Wise advice tends to repeat. When it appears a third time, pay close attention.
Two years shy of his term limit, the board chair of an organization I led shared plans to step off the board. This person, a Fortune 500 chairman, had hired me and then mentored me in nonprofit leadership. I wore disappointment on my face as I asked, “Why?”
“Rotating leadership is healthy for an organization,” he explained. “The ideas stay fresh when seasons change.”
For selfish reasons, this logic made no sense. Because of the source, though, I trusted it to be true. Many years later, the topic reappeared when I sensed the end approaching to my season as CEO. Upon sharing my plan to step down, many people asked “Why?” My explanation met far more resistance than the similar one I received nearly a decade earlier. Until I met with a board member who served in executive leadership for a prestigious financial company. After listening to me, she offered congratulations. “Too many leaders ignore their instincts and stay longer than they should, and that’s a disservice to everyone. Well done in recognizing the need for a season change.”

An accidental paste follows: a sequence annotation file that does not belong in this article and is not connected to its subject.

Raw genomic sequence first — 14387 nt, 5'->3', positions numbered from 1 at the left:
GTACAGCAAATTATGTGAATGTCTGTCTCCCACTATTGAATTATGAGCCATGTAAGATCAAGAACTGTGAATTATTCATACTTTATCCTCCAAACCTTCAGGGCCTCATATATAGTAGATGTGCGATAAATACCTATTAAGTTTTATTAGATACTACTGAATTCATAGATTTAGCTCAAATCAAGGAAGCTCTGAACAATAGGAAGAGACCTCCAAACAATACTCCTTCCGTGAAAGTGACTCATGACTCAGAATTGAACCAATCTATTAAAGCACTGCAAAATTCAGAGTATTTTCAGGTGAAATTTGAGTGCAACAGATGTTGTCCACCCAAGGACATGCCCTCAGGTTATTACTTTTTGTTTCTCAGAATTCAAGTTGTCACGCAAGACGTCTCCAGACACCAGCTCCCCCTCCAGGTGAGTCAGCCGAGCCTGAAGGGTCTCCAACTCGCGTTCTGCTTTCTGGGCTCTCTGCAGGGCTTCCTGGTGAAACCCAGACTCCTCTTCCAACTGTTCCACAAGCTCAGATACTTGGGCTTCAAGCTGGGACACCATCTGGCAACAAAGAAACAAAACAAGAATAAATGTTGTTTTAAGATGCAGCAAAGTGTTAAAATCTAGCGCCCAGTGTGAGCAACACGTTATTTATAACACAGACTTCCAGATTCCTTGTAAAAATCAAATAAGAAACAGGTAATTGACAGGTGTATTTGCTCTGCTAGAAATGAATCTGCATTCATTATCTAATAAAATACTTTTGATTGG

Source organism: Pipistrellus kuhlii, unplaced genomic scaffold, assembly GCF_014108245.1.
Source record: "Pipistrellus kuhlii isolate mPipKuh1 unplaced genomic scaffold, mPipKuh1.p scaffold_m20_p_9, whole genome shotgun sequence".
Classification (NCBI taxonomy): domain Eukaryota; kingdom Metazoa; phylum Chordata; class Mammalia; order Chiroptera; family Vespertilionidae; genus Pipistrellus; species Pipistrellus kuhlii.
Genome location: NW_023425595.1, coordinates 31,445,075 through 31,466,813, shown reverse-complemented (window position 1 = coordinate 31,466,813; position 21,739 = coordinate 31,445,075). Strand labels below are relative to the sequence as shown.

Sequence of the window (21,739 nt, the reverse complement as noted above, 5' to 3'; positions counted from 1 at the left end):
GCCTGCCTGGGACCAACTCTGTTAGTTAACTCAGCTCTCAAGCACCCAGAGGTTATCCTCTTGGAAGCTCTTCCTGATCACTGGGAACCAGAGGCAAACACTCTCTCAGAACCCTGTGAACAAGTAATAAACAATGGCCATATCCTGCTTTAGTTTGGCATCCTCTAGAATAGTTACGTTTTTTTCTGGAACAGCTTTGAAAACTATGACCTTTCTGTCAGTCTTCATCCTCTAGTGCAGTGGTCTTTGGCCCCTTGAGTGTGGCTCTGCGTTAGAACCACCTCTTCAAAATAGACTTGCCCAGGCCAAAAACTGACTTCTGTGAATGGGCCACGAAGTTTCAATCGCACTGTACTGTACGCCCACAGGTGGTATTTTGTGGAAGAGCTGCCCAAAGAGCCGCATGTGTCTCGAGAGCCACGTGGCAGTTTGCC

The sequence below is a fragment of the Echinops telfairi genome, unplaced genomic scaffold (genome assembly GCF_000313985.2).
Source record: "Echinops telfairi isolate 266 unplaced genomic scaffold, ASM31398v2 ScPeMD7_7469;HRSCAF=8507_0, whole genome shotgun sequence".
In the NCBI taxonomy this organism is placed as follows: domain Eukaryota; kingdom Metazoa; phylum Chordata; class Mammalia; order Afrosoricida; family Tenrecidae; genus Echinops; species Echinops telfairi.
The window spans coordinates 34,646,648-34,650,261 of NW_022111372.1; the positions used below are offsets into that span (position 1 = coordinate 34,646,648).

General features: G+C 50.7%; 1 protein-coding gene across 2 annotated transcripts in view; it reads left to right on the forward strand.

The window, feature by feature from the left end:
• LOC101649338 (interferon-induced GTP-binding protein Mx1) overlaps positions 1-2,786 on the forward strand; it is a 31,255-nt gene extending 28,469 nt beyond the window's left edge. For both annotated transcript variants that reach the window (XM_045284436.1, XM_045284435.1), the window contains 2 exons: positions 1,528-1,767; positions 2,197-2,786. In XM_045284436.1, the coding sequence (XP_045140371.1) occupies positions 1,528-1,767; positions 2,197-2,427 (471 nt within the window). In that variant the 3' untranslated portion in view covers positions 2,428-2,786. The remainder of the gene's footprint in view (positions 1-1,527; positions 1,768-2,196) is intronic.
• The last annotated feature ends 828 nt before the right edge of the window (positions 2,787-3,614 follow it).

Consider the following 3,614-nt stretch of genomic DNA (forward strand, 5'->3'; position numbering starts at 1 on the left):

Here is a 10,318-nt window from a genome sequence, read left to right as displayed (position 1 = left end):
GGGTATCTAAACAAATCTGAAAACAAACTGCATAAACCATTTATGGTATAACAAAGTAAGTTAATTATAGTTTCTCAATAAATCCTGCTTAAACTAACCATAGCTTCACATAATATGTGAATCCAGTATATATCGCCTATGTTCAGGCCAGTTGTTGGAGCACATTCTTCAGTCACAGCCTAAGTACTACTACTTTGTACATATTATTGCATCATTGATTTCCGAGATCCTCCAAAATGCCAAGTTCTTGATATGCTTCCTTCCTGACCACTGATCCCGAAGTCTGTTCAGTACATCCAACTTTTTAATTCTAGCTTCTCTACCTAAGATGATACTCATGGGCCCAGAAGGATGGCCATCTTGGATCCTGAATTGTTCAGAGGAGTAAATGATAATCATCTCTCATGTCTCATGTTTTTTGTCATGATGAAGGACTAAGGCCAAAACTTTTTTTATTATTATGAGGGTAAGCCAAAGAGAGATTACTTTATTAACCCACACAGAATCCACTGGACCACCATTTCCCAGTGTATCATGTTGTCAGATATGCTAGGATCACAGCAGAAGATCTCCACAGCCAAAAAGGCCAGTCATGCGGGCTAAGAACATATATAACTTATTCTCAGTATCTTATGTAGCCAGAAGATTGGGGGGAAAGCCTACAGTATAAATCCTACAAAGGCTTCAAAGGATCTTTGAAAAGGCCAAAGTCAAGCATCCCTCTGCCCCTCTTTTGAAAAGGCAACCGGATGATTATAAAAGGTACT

Receptivity or popularity do not serve as necessary ingredients to wise decisions.
What about the “third time” mentioned earlier? Look no further than ancient wisdom: “For everything there is a season, a time for every activity under heaven.”